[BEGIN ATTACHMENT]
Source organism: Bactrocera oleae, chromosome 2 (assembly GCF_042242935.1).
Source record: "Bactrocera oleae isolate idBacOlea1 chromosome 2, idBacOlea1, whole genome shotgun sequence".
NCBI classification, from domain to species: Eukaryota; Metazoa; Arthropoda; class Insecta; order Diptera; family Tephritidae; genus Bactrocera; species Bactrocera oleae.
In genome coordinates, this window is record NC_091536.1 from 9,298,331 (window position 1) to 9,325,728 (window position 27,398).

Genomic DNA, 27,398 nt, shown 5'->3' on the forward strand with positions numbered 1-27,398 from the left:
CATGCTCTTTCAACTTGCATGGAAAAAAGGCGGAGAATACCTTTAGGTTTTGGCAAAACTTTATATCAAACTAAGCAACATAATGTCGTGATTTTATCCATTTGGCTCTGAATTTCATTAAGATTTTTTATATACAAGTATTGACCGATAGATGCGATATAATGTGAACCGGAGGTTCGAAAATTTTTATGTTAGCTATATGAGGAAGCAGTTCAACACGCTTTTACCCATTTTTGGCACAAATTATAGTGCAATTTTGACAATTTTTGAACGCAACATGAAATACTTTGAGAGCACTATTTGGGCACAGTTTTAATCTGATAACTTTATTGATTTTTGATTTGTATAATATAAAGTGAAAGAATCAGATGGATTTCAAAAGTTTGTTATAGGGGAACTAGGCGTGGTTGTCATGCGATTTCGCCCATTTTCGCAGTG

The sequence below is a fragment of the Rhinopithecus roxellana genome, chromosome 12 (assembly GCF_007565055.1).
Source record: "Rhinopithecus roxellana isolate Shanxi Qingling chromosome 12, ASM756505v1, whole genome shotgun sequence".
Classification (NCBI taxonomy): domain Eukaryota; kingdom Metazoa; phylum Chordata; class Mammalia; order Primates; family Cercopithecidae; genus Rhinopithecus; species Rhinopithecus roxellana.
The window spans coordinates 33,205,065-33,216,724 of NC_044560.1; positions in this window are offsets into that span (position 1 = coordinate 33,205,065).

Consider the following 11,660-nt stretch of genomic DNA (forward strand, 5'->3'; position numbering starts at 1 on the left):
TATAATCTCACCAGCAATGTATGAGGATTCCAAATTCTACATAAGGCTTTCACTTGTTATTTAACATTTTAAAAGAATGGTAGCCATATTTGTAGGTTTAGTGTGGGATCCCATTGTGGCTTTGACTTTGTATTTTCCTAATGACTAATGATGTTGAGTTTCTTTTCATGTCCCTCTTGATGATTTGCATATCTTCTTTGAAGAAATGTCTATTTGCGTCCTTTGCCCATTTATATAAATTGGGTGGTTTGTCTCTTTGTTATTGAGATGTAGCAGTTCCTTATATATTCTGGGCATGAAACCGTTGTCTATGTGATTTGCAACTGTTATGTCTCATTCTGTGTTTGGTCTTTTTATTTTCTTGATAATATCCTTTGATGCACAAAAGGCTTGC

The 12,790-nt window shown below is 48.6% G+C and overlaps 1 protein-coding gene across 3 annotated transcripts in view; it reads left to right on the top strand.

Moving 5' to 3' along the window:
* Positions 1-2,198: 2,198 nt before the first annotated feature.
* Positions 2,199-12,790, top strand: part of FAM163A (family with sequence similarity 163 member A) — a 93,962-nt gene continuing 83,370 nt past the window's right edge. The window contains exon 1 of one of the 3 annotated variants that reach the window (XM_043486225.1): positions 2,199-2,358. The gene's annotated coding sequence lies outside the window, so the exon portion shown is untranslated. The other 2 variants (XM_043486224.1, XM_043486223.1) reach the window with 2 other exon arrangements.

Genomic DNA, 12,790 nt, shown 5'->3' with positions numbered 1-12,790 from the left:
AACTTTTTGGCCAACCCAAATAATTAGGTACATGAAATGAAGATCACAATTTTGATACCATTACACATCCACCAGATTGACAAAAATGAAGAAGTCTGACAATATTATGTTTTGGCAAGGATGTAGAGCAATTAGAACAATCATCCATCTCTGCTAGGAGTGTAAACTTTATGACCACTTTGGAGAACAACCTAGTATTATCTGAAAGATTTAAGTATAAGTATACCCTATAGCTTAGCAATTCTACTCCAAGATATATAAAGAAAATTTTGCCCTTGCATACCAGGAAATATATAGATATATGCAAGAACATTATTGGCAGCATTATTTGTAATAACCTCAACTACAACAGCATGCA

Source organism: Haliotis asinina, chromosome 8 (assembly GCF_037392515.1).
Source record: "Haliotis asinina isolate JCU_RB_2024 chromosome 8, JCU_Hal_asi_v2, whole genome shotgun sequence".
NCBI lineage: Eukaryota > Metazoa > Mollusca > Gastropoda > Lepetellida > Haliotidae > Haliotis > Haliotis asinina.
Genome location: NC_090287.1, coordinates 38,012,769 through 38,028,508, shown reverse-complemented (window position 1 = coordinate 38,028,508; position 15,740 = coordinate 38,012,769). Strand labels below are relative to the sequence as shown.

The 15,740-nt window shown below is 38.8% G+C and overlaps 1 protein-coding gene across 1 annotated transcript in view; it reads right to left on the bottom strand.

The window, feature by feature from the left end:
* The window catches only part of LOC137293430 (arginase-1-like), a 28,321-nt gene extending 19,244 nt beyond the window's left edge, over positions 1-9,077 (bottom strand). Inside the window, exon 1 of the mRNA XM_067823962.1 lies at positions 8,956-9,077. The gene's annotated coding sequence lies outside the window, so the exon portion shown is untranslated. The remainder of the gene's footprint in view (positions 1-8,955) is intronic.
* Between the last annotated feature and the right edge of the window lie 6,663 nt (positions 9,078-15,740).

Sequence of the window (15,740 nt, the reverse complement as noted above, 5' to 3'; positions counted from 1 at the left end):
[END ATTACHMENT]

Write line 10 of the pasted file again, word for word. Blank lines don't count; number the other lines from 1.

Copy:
The window spans coordinates 33,205,065-33,216,724 of NC_044560.1; positions in this window are offsets into that span (position 1 = coordinate 33,205,065).